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New First - Second New Training Programme Developed for Medical Students on Gambling Harm

Following the success of Gambling Harm UK's - Real Patient Simulated Based Medical Education (RPSMBE) Upskilling Programme developed in 2022, we have now developed a second new training programme for medical students. This programme was delivered to year one medical students at Imperial College on the 5th June 2023.

The feedback on the new programme was excellent and we will be now looking to offer this programme to medical schools along with our RPSMBE programme.

The new programme has been designed to achieve two learning objectives for the students:

· The first is to help them achieve an understanding of gambling harm as a public health issue.

· The second is to increase their understanding from a clinician’s perspective.

A short summary of the evaluation feedback from those students who attended these new workshops, along with testimonials from Doctors Donovan and Thakerar who we worked with to plan the new programme are shown below:

Dr Molly Donovan:

The workshop by Gambling Harm UK for Imperial medical students was really impactful. It broke down the complexities of gambling harm and provided unique insight through lived experience which set it apart from conventional teaching methods. Students gained both practical skills to identify and address gambling harm, and a wider awareness of the need for a multi-faceted, population level approach in tackling the harm from gambling. I strongly believe that all medical students should have the opportunity to attend a workshop like this. Thank you, John and Ben!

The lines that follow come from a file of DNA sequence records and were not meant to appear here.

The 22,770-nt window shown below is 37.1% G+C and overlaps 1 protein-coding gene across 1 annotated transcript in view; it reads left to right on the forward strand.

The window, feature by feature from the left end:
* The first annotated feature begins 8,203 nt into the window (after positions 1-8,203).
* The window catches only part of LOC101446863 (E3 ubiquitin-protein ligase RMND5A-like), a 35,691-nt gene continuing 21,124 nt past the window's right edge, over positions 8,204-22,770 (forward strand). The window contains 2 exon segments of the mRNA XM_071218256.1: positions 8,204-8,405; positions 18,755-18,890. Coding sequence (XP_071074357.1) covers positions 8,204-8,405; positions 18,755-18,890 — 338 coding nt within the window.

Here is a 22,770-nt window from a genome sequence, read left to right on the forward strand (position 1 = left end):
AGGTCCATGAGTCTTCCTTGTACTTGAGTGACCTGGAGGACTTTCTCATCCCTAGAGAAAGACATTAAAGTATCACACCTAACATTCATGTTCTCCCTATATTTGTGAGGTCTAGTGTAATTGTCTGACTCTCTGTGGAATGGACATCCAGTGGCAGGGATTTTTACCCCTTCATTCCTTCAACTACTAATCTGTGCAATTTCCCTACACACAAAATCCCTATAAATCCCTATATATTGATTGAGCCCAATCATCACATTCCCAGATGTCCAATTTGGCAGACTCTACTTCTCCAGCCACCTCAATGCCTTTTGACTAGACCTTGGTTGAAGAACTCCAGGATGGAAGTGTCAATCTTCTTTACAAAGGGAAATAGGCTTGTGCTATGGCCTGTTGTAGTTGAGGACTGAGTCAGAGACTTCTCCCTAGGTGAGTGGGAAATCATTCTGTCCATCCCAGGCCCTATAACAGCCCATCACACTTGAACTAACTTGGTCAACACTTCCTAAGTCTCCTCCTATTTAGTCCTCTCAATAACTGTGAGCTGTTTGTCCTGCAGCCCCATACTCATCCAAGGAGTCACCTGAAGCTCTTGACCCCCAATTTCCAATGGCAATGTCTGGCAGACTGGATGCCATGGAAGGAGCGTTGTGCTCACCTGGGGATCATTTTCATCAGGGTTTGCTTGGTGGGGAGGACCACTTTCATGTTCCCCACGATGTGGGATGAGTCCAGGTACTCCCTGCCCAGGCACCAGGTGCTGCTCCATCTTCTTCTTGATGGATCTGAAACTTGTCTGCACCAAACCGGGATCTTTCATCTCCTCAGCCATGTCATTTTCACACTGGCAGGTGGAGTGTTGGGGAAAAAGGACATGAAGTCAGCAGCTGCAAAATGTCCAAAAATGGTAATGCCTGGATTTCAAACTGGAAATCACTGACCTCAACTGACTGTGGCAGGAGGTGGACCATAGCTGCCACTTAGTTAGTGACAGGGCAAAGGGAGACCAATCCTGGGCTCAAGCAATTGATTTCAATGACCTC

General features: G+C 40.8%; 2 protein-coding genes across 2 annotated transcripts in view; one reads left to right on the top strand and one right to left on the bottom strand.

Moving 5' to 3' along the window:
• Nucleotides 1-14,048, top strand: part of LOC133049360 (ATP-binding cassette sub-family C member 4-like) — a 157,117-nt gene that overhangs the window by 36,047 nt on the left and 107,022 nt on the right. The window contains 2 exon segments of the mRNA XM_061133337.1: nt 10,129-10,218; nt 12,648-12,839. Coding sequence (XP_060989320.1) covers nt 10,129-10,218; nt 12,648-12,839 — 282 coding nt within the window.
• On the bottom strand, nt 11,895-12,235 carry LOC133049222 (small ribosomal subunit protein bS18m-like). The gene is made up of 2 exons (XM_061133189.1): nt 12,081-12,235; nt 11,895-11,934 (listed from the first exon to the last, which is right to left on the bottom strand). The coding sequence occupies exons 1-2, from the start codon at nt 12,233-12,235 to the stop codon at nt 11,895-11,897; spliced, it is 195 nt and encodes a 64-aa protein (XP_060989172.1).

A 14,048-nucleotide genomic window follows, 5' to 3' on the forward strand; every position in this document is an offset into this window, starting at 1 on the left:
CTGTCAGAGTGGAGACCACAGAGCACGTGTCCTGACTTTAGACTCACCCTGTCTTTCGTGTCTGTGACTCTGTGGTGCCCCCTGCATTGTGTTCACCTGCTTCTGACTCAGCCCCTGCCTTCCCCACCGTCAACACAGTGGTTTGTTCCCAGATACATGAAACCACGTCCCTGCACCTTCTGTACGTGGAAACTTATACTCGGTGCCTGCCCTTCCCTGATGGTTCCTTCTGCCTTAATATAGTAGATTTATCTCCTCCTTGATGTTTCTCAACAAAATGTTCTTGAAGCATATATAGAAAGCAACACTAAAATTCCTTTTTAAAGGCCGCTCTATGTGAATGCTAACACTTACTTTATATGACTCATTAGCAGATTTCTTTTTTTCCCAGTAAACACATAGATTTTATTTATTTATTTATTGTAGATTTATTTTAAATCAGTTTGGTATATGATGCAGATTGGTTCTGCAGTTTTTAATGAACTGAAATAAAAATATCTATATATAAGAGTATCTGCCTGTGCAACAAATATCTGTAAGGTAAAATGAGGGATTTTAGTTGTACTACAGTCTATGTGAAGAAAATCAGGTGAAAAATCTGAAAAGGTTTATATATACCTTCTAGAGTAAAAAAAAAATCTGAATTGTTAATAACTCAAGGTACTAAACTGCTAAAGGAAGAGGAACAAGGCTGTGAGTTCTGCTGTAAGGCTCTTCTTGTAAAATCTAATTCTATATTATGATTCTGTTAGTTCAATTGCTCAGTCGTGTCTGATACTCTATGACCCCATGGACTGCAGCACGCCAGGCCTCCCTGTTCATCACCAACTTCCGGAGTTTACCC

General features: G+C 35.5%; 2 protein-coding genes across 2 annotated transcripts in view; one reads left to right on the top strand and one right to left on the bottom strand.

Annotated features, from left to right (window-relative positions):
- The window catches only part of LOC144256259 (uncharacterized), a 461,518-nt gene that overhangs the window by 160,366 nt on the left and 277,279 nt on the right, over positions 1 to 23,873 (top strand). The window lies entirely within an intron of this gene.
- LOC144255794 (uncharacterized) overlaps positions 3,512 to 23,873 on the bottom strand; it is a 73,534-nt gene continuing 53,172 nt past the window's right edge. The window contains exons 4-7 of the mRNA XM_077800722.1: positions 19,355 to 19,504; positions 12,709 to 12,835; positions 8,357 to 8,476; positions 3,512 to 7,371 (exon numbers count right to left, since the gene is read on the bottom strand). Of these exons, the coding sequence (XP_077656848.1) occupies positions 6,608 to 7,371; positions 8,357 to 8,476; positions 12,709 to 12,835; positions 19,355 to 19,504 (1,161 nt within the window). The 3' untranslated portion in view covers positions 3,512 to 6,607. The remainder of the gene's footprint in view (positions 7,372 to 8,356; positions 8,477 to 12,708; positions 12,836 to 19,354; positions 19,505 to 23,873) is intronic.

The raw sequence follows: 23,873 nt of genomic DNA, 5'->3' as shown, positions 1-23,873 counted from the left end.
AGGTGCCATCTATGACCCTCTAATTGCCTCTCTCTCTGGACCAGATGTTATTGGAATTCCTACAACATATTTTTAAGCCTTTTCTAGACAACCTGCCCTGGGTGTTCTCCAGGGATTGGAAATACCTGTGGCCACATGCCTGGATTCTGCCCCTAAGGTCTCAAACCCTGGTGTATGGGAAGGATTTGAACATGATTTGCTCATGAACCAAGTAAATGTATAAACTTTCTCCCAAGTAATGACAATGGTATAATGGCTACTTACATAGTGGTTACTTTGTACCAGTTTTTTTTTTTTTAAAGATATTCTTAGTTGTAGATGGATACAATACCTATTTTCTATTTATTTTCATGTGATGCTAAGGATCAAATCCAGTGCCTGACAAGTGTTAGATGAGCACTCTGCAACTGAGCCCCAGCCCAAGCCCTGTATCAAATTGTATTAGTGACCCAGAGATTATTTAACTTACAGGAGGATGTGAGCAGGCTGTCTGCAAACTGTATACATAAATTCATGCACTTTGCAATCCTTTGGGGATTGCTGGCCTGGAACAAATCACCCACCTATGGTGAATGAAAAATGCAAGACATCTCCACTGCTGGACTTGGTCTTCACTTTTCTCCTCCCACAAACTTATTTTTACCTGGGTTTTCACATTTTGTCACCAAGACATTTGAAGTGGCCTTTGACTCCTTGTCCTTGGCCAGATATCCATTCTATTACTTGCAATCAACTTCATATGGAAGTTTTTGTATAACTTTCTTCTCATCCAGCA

Dr Viral Thakerar:

The session delivered by John and Ben for our medical students was a powerful call to action. The blend of neuroscience, data on harms from gambling including on affected others, film clips, lived experience and discussing what clinicians and wider society should do, seemed to resonate with our students. There were plenty of thought-provoking questions and responses throughout the session.


At the end of each of the one hour and fifty-minute session, students were asked:

Would you prefer more, less, or the same amount of learning on gambling harm at the Under Graduate level?

Responses by group were as follows:

Group 1: 27 attendees (17 responses submitted via Menti)

Less More The Same

0 3 14

Group 2: 24 attendees (13 responses submitted via Menti)